9 found
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Mark D. Gedney [9]Mark Donald Gedney [1]
  1.  26
    Jaspers and Ricoeur on the Self and The Other.Mark D. Gedney - 2004 - Philosophy Today 48 (4):331-342.
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  2.  12
    Critical Notice.Mark D. Gedney - 2007 - International Journal of Philosophical Studies 15 (4):599 – 616.
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  3. Modern Philosophy.Mark D. Gedney & World Congress of Philosophy - 2000
     
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  4.  12
    Reason and Community.Mark D. Gedney - 1999 - Social Theory and Practice 25 (1):127-148.
  5.  8
    Reason and Community: The Nature and Role of Reason in Politics. [REVIEW]Mark D. Gedney - 1999 - Social Theory and Practice 25 (1):127-148.
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  6.  22
    Reasonable Faith and Faithful Reason: The Central Role of Freedom in Hegel’s Philosophy of Religion.Mark D. Gedney - 1997 - Philosophy and Theology 10 (1):33-63.
    In this paper I have attempted to develop Hegel’s philosophy of religion in light of his critical appropriation of both Kant and Schleiermacher. My purposes for doing so are two-fold. On the one hand, I think that many of the difficulties in interpreting Hegel’s philosophy of religion stem from a failure to see his position as a response to both of these key figures. On the other hand, I wished to give emphasis to the fact that Hegel’s philosophy of religion (...)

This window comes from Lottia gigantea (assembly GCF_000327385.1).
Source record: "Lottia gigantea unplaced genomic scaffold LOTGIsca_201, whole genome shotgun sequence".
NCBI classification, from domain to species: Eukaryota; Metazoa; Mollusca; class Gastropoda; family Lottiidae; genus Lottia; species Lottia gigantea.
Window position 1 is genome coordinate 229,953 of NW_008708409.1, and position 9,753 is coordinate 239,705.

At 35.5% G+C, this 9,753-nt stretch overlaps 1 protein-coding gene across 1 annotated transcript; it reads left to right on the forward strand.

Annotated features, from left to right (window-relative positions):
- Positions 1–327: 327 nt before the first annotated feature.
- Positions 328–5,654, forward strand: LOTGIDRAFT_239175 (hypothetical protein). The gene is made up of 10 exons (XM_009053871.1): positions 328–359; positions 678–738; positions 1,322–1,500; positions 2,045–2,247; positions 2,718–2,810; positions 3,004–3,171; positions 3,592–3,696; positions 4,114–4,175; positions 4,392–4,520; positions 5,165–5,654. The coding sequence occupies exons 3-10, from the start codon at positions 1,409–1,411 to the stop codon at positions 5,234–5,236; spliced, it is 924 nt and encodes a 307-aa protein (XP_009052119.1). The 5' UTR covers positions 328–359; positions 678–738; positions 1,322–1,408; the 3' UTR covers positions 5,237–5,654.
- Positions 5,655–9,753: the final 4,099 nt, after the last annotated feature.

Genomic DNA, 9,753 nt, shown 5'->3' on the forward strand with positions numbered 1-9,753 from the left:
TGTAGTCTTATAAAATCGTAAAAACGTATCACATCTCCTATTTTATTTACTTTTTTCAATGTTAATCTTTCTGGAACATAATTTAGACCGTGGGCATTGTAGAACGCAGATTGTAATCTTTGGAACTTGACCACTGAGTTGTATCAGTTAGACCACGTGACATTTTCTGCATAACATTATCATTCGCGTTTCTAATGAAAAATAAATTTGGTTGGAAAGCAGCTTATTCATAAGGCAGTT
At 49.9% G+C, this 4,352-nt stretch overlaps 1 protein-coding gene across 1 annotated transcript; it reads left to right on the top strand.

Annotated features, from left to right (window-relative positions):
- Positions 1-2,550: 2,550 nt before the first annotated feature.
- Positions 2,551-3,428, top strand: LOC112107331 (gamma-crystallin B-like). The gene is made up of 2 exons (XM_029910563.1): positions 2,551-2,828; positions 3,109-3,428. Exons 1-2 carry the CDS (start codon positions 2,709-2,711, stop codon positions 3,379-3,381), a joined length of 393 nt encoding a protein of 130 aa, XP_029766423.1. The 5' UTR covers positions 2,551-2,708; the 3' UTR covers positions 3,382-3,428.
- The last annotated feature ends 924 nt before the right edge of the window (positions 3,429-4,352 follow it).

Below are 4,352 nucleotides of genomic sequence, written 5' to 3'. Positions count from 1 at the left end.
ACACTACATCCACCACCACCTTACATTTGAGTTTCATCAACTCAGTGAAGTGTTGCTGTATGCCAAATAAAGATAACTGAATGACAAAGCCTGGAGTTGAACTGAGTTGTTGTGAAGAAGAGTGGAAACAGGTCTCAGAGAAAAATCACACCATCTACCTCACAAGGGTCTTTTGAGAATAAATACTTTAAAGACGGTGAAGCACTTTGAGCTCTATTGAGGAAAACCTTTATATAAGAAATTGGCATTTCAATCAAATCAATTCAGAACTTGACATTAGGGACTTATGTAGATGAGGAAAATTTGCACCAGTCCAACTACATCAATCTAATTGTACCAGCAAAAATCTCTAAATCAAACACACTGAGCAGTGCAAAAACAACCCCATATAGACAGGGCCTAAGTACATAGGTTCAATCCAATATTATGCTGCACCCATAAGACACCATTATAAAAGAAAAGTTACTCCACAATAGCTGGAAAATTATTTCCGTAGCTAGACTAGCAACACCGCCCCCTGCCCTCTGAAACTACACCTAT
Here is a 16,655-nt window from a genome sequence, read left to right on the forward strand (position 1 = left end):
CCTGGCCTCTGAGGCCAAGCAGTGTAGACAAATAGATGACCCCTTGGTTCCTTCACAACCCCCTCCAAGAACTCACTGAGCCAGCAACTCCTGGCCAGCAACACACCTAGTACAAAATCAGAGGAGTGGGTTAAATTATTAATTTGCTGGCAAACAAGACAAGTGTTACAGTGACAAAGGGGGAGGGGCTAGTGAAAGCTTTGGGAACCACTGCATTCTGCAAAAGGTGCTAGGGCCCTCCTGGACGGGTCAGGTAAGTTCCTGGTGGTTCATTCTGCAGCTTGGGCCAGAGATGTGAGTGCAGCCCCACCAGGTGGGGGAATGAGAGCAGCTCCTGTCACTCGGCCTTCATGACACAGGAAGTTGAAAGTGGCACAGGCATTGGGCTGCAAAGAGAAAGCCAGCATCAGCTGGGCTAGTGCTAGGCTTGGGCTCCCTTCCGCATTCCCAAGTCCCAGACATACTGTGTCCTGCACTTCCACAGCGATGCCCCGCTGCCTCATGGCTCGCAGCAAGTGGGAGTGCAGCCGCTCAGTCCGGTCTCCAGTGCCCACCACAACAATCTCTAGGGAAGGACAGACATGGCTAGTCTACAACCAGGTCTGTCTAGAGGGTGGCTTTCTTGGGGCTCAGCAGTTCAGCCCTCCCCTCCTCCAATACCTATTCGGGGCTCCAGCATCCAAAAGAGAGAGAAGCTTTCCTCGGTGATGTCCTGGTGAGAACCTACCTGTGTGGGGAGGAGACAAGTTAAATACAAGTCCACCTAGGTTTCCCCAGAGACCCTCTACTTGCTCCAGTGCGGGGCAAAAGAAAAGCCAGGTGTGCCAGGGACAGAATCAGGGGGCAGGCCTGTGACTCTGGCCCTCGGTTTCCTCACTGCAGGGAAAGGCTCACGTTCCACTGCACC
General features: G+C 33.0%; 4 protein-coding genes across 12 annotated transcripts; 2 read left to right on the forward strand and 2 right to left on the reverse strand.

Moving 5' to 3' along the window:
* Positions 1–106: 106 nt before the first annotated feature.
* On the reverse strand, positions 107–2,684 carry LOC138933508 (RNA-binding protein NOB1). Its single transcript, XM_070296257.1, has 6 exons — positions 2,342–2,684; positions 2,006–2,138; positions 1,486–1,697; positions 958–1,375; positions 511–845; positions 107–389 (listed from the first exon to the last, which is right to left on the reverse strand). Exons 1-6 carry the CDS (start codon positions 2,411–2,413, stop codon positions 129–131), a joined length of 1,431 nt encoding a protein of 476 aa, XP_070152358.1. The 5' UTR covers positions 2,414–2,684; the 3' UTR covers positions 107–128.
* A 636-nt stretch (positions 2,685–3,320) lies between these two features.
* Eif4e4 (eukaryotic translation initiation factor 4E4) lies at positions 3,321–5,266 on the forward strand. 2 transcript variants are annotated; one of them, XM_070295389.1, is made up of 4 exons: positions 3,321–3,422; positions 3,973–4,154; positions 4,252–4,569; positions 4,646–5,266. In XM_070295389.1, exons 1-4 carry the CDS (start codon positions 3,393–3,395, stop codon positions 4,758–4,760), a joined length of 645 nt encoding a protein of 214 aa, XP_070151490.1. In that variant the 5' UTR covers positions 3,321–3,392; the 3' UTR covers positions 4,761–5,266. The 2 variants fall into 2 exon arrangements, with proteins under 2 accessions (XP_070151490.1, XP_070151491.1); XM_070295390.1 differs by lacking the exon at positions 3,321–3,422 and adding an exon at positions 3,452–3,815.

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  7.  35
    Rousseau’s Émile:Home Schooling or Educationbehind Closed Doors.Mark D. Gedney - 1999 - The Proceedings of the Twentieth World Congress of Philosophy 3:41-50.
    Rousseau’s discussion of education in Émile has for its essential background his rejection of a truly public education in modern society on the one hand and the rejection of the possibility of modern human beings developing in a state of natural innocence on the other hand. His suggestion in Émile is that a form of private education (“home-schooling”) is possible that preserves the inherent goodness of the natural state while at the same time providing the instruction necessary for the student (...)
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  8.  5
    The Proceedings of the Twentieth World Congress of Philosophy.Mark D. Gedney - 2000 - The Proceedings of the Twentieth World Congress of Philosophy 7:13-23.
    It can be little disputed that modern philosophy, as it is generally understood, stands under the broader tradition of the Enlightenment—and, for the most part, consciously and vigorously so! Despite the nuances and important distinctions of style and substance found in the great thinkers of this tradition, one can see clearly a general commitment to the fostering of the natural capacity of human beings to know their world and to interact with it and with other rational creatures in increasingly productive (...)
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  9.  29
    Volume Introduction.Mark D. Gedney - 2000 - The Proceedings of the Twentieth World Congress of Philosophy 7:13-23.
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